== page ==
While BMI has been used as a universal tool for calculating the fitness and obesity of people, it does not tell the whole story. BMI is useful in predicting health risks of populations due to obesity, like predisposition to cancer and other chronic conditions (such as diabetes). But on an individual level health in general is more complex and dependent on the metabolism of the body.
Impact of metabolic health
For example, you may have a healthy BMI of below 25 and still have too much fat in your body. If the fat is primarily around your waist and abdomen, this is known as visceral fat and they are more active metabolically than fat stored around the hips and thighs. This can lead to an unhealthy metabolic state in the body. This can lead to reduced fitness, insulin resistance, chronic inflammations and diabetes to name a few conditions. Certain traits that point towards poor metabolic health are rising blood pressure, high blood sugar and waist size higher than recommended levels.
Are there any correct indicators
Since BMI doesn’t give the complete picture about body fat and its effects, then what does? Experts say the location of the fat plays an important role. Those with visceral fat (fat surrounding the organs) around their abdomen are at a greater risk of metabolism-related conditions. This body shape is also referred to as Apple shaped. When fat is deposited near the hips and thighs, also known as Pear shaped, then it doesn’t pose such health risks. Thus, we can see that it is not only the amount of body fat but also its location that matters.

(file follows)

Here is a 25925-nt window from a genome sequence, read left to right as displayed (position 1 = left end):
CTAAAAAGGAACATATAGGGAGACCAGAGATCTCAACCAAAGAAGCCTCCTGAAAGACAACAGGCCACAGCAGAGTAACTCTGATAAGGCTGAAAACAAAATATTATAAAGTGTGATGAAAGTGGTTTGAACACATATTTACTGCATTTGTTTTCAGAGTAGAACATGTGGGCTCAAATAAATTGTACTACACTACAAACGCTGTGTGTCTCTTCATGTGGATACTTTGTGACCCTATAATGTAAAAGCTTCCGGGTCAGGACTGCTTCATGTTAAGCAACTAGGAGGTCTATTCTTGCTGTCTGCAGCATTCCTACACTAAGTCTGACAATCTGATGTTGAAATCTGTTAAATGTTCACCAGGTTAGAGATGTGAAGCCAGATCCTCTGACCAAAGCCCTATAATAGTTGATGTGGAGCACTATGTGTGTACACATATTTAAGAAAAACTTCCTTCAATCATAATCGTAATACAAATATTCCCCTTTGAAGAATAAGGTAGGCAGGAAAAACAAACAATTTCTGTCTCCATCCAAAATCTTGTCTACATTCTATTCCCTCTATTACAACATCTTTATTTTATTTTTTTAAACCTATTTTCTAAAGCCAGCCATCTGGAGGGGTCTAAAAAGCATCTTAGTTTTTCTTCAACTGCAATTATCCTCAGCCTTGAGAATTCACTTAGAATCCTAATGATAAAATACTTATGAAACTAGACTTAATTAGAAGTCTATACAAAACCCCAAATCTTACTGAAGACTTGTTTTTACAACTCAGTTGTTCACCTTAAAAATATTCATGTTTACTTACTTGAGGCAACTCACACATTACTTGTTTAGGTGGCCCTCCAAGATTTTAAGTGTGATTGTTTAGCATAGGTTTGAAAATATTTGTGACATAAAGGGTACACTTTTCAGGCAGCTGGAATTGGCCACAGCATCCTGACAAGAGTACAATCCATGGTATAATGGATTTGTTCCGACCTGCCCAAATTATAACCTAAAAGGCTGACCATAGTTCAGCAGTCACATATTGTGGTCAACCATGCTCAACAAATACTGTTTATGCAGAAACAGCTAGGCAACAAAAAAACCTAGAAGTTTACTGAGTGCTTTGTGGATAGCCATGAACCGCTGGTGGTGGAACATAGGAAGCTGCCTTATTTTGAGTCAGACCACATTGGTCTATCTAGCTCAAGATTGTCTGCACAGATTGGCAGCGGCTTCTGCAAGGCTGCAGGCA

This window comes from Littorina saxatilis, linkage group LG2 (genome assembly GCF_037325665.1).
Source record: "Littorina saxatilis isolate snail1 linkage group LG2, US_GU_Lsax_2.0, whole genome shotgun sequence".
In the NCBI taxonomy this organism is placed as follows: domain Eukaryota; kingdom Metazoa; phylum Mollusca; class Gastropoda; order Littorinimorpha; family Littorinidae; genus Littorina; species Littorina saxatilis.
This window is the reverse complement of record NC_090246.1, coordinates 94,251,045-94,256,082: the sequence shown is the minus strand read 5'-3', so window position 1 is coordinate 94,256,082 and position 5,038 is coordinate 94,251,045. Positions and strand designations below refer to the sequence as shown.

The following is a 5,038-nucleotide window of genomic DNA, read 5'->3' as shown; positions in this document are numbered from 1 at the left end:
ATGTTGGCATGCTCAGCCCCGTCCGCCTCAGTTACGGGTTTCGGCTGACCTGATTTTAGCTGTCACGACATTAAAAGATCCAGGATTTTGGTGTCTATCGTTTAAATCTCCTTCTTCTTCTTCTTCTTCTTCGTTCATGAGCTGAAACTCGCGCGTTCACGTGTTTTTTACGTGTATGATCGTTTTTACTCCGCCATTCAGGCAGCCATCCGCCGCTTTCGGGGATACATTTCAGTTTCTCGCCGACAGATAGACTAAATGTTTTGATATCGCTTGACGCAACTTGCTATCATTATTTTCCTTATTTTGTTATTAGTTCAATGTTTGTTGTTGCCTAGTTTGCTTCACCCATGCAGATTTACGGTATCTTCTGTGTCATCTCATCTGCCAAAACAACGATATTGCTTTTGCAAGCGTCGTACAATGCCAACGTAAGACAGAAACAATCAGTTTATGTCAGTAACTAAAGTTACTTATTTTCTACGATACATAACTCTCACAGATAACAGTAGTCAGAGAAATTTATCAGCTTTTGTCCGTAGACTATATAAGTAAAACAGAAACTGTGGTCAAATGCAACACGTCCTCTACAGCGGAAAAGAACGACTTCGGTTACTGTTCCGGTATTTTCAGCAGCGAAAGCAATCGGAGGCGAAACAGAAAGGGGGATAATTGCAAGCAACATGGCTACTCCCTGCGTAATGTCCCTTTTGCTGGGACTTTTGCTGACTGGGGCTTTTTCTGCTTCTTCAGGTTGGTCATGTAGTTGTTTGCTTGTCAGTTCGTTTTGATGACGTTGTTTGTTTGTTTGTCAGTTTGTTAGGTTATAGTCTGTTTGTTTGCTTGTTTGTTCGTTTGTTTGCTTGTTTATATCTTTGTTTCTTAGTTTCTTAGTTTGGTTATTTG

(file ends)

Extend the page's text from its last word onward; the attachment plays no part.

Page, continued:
Waist hip ratio is one such indicator that makes it easy to identify the amount of fat and its location. This ratio is often used as a parameter for obesity and can be used as an indicator for developing serious health conditions. This ratio is achieved by dividing the measurement of the waist with the measurement of the hip. The normal ratio for women is under 0.8 and for men is under 0.9. If it exceeds 0.85 in women and 0.9 in men, then it is a definitive indicator of obesity.
Healthy practices for healthy metabolism
Even if your BMI is in the healthy range there are certain steps you can take to remain metabolically healthy-
- Keep a track of your weight. If it is increasing then take steps to reduce it, as over the course of time it will add up.
- Measure your waist and keep monitoring it for changes. If you find your waist size increasing then, take steps to reduce it make to your normal. This can mean altering your diet and taking up physical activities.
- Adopt a healthy, nutritious diet complete with all the major nutrients, but also observe the portion sizes that you take.
- Get some exercise and mix it up. You can mix up your cardio with resistance training and balance exercises which can keep you physically fit.
Determining the effects of body fat and categorizing them is a complex process and research is still being conducted around this topic. The scale not only varies with ethnicity, but is also under scrutiny for not being completely accurate on an individual basis. Your BMI might be in the normal range, but if your lifestyle is not active and healthy, it will lead to problems over the course of time. You can consult with top certified dietitians on the mfine app, who can provide tailor made diet plans and lifestyle changes according to your body needs.